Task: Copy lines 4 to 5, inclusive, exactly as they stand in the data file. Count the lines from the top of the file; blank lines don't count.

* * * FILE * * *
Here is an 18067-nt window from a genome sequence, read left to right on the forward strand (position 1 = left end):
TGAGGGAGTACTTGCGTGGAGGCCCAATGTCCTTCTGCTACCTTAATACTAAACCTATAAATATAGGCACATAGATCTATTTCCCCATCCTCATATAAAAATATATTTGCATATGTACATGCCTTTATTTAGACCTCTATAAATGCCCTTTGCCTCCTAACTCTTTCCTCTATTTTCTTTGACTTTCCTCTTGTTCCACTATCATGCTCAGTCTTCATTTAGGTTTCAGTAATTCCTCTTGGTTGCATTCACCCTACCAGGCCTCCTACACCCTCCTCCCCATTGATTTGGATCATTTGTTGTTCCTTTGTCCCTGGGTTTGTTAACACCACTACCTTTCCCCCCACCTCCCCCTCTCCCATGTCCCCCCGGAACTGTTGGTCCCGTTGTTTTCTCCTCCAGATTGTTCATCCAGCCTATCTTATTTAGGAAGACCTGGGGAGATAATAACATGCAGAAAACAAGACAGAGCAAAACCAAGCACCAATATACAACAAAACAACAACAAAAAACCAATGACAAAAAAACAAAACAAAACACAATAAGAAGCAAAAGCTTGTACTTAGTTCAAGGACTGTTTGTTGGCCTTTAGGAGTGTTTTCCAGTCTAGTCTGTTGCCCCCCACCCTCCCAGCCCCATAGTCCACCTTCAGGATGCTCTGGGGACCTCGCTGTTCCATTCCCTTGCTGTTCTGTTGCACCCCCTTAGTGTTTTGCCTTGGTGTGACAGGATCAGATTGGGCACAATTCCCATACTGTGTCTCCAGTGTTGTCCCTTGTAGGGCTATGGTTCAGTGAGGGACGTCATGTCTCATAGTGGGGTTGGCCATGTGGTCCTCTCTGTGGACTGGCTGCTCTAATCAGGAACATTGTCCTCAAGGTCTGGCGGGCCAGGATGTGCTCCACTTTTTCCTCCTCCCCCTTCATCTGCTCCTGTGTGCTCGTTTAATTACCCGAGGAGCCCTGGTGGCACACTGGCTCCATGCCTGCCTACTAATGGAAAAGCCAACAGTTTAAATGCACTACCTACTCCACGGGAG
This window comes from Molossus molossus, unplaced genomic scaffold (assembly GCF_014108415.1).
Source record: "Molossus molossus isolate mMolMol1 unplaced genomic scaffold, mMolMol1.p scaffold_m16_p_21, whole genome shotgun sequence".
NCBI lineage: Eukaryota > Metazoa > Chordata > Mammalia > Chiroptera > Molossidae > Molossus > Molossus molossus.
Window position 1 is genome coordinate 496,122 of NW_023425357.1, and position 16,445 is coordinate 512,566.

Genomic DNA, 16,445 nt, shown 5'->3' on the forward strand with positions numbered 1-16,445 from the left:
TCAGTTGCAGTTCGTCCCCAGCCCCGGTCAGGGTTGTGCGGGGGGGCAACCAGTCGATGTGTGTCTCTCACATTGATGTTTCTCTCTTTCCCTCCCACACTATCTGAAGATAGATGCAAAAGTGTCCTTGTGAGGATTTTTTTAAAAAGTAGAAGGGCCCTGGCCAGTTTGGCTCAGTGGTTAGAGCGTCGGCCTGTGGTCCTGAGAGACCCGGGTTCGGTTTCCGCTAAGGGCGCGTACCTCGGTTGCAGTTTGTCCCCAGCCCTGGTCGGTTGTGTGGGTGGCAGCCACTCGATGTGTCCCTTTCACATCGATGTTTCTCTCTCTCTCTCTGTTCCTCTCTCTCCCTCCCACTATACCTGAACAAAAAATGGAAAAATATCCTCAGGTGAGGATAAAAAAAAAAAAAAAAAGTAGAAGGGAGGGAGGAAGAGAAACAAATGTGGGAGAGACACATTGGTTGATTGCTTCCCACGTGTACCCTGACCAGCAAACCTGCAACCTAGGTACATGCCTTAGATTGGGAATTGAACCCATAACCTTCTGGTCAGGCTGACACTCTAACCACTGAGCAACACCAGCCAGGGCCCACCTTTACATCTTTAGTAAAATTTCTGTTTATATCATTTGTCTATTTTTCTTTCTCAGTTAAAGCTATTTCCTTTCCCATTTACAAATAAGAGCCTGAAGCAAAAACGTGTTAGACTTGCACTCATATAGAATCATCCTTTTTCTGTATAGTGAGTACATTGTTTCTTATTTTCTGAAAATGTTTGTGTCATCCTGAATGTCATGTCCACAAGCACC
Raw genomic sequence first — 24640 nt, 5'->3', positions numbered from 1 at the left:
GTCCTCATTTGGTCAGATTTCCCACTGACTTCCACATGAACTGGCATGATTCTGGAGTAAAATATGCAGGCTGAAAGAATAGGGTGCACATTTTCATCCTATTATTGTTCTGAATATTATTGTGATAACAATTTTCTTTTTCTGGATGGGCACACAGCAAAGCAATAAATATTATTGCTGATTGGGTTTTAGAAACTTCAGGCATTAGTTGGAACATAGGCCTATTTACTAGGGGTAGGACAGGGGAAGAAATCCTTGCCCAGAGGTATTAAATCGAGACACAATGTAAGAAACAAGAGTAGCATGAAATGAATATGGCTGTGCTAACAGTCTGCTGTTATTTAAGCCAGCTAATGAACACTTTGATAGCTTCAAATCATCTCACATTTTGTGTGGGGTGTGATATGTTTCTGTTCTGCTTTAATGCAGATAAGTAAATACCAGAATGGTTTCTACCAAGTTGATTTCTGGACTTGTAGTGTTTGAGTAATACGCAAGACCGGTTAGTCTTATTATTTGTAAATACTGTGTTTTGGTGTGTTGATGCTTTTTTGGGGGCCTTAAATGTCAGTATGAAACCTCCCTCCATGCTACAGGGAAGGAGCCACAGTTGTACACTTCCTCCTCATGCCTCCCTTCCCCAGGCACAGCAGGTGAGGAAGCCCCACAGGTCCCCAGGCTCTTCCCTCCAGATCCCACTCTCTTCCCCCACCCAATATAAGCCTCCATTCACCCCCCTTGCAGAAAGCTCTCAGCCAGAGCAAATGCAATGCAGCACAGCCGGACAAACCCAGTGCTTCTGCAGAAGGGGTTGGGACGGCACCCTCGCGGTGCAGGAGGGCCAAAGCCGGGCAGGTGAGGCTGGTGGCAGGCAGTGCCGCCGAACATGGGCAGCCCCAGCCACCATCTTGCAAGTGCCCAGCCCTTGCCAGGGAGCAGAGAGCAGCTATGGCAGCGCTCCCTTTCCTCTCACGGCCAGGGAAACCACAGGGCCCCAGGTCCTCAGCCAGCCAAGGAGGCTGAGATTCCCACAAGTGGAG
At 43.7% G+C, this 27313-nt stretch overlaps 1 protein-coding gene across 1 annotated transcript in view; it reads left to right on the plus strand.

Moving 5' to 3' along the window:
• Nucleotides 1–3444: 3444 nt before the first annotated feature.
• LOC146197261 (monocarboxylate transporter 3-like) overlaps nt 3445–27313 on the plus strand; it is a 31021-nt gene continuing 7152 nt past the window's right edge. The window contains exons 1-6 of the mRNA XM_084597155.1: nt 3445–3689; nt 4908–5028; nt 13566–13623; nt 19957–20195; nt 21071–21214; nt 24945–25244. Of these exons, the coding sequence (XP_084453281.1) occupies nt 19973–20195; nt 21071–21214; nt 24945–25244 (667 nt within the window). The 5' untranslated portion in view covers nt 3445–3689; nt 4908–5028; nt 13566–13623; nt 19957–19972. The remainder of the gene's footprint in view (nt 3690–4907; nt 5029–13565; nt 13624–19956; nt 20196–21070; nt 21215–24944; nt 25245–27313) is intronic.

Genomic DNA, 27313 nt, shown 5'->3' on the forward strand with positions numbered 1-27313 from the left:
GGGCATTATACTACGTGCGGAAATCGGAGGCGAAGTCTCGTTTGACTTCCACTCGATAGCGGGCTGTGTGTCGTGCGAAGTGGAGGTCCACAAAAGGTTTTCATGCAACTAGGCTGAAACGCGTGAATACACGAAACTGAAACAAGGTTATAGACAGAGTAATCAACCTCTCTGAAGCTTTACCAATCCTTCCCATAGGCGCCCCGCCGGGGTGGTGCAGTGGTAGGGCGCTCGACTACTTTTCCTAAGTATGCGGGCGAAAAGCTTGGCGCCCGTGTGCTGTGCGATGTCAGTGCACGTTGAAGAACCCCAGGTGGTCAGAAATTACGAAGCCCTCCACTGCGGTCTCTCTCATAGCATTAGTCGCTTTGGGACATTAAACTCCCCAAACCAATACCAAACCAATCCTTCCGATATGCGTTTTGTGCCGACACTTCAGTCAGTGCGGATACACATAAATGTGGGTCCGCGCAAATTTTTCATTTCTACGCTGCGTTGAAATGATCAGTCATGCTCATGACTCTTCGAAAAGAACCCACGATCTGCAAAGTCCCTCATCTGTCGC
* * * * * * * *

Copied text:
Source record: "Molossus molossus isolate mMolMol1 unplaced genomic scaffold, mMolMol1.p scaffold_m16_p_21, whole genome shotgun sequence".
NCBI lineage: Eukaryota > Metazoa > Chordata > Mammalia > Chiroptera > Molossidae > Molossus > Molossus molossus.